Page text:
Several day-care providers and foster parents of D.C. children say they still have not been paid since the spring, despite Mayor Anthony A. Williams's assurances last week that the District government would immediately cover the bills owed by the city's troubled child welfare system.

Williams's promise came after nearly 100 foster parents of D.C. children threatened to return them because the Child and Family Services agency was several months and millions of dollars behind in payments to day-care providers.

The foster parents--most of whom live in Maryland--depend on monthly stipends from Child and Family Services to help pay for food, clothing and other costs for their foster children. The city, which is responsible for more than 3,000 foster children and another 3,000 "at risk" youths under government supervision, also pays for day care for the children while the foster parents are working.

"I still haven't been paid since the summer," said Judith Sandalow, the foster parent of two D.C. boys. She was one of the parents who asked the mayor for help, and is dissatisfied with his response.

"We asked the mayor's staff to give us the name and telephone number for foster parents to call to resolve crises in day-care payments," she said. "They have not provided such a person. This is an urgent problem."

It's also a problem that has led to much finger-pointing among D.C. officials.

Valerie Holt, the District's chief financial officer, said last week that Child and Family Services has paid some foster parents and care providers twice for the same services while not paying others at all, a situation that helped create a $16 million deficit for the agency last year.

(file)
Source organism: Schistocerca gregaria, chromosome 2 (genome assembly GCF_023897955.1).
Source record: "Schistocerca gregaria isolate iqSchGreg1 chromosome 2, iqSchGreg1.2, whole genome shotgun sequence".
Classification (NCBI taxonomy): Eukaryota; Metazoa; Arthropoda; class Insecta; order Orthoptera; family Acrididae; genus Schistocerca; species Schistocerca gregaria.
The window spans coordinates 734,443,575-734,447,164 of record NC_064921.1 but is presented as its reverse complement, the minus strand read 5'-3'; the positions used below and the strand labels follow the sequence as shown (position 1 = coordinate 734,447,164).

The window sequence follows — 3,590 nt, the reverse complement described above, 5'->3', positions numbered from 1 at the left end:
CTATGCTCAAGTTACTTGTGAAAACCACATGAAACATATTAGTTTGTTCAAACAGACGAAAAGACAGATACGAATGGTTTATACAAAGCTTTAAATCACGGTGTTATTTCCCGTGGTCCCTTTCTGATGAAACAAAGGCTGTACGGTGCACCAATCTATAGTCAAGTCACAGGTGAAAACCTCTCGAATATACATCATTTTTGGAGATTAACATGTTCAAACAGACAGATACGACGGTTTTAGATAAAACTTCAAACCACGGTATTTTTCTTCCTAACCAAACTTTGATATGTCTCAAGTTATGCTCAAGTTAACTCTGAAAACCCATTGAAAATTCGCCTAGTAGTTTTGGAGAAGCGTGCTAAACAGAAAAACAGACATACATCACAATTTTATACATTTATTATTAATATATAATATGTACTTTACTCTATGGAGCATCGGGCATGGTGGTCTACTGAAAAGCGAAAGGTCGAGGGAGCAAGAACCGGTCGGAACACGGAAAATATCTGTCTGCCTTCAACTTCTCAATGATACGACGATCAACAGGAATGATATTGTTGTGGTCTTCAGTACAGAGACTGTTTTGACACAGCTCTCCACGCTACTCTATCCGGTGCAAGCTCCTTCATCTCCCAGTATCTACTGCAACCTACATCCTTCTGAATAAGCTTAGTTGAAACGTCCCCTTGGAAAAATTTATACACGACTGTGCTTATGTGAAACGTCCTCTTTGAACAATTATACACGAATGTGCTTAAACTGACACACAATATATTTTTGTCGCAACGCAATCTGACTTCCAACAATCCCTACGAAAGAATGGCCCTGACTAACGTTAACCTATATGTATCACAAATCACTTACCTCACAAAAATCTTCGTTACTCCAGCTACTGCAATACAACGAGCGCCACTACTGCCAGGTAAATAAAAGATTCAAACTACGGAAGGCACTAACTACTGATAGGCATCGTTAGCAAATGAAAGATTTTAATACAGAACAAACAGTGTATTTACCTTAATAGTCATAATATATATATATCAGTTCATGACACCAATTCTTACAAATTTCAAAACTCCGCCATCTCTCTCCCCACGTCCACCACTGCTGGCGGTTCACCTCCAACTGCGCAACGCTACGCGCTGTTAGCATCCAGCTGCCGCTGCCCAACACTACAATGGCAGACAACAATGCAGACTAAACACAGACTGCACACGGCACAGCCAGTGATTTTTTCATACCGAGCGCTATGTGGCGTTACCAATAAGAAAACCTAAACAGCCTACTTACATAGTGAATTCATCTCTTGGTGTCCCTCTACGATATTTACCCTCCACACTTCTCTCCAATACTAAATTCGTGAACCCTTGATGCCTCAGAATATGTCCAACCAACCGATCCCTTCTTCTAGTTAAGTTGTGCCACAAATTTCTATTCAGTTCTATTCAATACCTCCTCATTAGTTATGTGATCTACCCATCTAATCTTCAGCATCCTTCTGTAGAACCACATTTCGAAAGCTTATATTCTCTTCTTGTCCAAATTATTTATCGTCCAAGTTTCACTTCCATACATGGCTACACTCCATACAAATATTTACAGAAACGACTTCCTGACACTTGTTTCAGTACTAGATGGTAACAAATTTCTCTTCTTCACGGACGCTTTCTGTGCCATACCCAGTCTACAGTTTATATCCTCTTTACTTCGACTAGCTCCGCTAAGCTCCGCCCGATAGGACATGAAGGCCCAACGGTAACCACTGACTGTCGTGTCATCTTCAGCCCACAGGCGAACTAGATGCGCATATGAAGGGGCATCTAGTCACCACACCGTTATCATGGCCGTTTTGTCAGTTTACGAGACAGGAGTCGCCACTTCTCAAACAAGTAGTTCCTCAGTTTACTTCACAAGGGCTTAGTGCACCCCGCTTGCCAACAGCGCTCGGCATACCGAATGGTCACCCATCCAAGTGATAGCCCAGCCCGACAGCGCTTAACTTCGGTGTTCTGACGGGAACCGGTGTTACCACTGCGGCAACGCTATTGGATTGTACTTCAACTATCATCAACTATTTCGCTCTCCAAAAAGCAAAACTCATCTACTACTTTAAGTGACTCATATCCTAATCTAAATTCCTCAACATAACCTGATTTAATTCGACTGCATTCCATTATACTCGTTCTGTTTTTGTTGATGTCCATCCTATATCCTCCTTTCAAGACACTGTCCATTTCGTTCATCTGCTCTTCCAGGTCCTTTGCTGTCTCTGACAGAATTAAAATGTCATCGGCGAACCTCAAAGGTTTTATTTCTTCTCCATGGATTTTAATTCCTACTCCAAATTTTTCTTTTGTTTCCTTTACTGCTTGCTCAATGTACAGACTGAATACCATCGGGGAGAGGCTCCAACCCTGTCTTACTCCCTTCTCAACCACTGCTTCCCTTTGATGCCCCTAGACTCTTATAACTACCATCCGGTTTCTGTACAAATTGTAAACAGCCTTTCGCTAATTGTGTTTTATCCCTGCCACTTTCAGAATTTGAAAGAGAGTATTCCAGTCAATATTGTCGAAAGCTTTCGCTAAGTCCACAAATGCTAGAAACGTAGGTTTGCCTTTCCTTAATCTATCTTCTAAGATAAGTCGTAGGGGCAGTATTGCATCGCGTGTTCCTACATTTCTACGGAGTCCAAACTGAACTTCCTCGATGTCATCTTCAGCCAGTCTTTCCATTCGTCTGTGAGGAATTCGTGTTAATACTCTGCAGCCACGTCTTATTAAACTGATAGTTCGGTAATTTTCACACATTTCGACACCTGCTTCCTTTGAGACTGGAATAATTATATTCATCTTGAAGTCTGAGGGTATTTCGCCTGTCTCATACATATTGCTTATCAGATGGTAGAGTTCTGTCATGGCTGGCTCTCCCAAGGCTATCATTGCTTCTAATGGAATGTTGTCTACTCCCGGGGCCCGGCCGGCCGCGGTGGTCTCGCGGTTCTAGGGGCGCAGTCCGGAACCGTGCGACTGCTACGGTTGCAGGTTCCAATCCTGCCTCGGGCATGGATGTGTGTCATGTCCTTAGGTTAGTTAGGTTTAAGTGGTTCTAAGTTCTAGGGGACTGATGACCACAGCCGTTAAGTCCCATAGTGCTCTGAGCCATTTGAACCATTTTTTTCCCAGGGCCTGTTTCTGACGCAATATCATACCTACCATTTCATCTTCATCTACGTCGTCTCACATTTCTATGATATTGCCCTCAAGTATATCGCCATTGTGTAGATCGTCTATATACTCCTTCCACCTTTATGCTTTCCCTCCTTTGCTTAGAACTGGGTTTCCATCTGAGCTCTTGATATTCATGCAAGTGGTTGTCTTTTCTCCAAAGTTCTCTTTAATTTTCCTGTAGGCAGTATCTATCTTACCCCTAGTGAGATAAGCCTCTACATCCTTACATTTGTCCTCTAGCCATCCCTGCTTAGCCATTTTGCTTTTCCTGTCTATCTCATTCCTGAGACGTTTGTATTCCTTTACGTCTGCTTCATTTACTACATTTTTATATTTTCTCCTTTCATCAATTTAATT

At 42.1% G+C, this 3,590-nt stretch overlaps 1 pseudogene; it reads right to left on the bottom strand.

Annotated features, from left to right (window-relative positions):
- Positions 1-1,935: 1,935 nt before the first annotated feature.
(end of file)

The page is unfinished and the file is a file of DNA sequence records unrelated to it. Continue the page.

Ernestine F. Jones, who heads the child welfare agency, has blamed the payment problems on a faulty computer system that she says has been replaced. She said the new computer will prevent late payments and other accounting problems, but adds that Child and Family Services--which depends on a mix of city and federal funding--needs more than the $120 million D.C. officials budgeted for it this fiscal year.

Meanwhile, Williams's administration--which has a limited role in running Child and Family Service because the agency is in court-ordered receivership--is increasingly frustrated by the problems in the child welfare system. The agency's receivership status is the result of a class action lawsuit in which a judge ruled that the District was neglecting its most vulnerable children.

Foster parents went to the mayor for help after months of frustrating attempts to get help from Jones's agency. The mayor's office stepped in and paid many of the agency's bills in August through October, under the condition that Child and Family Services undergo an audit by city accountants. That led to Holt's blunt critique of what she called mismanagement at the agency.

Milton Grady, the agency's deputy for operations, said that since Oct. 1, the agency has made $10 million in vendor payments.

"We are continuing to make every effort to get all payments for day-care providers up to date," Grady said in a statement, adding that Jones had "authorized overtime for staff to complete this."

The mayor's chief of staff, Abdusalam Omer, added that despite the management and financial problems, foster parents and day-care providers would be paid.

"Any time children are not getting what they need, that's not acceptable," Omer said. "The mayor is committed to paying every provider, every child and every family. We need to pay these bills and we're going to pay them."

The question the foster parents and day-care providers are asking, however, is when.

"We haven't been paid since March and I'm owed about $3,000," said Eric Franklin, who lives in Prince George's County and is the parent of a 16-month-old foster child. "I personally called Ernestine Jones on Sept. 7, and she said, 'I'll get someone on it and we'll get right back to you.' I haven't heard from her."

Frances Davis, a day-care provider for two foster children, said she has called Child and Family Services repeatedly to ask about the hundreds of dollars owed her.

"One time they told me I was not in their computer system," Davis said. "Another time they said I was in the computer system but there was no money in my account. This has caused me all kinds of problems. I'm behind in almost all my bills. No matter how small the amount may be, it's money I've worked for and depend on."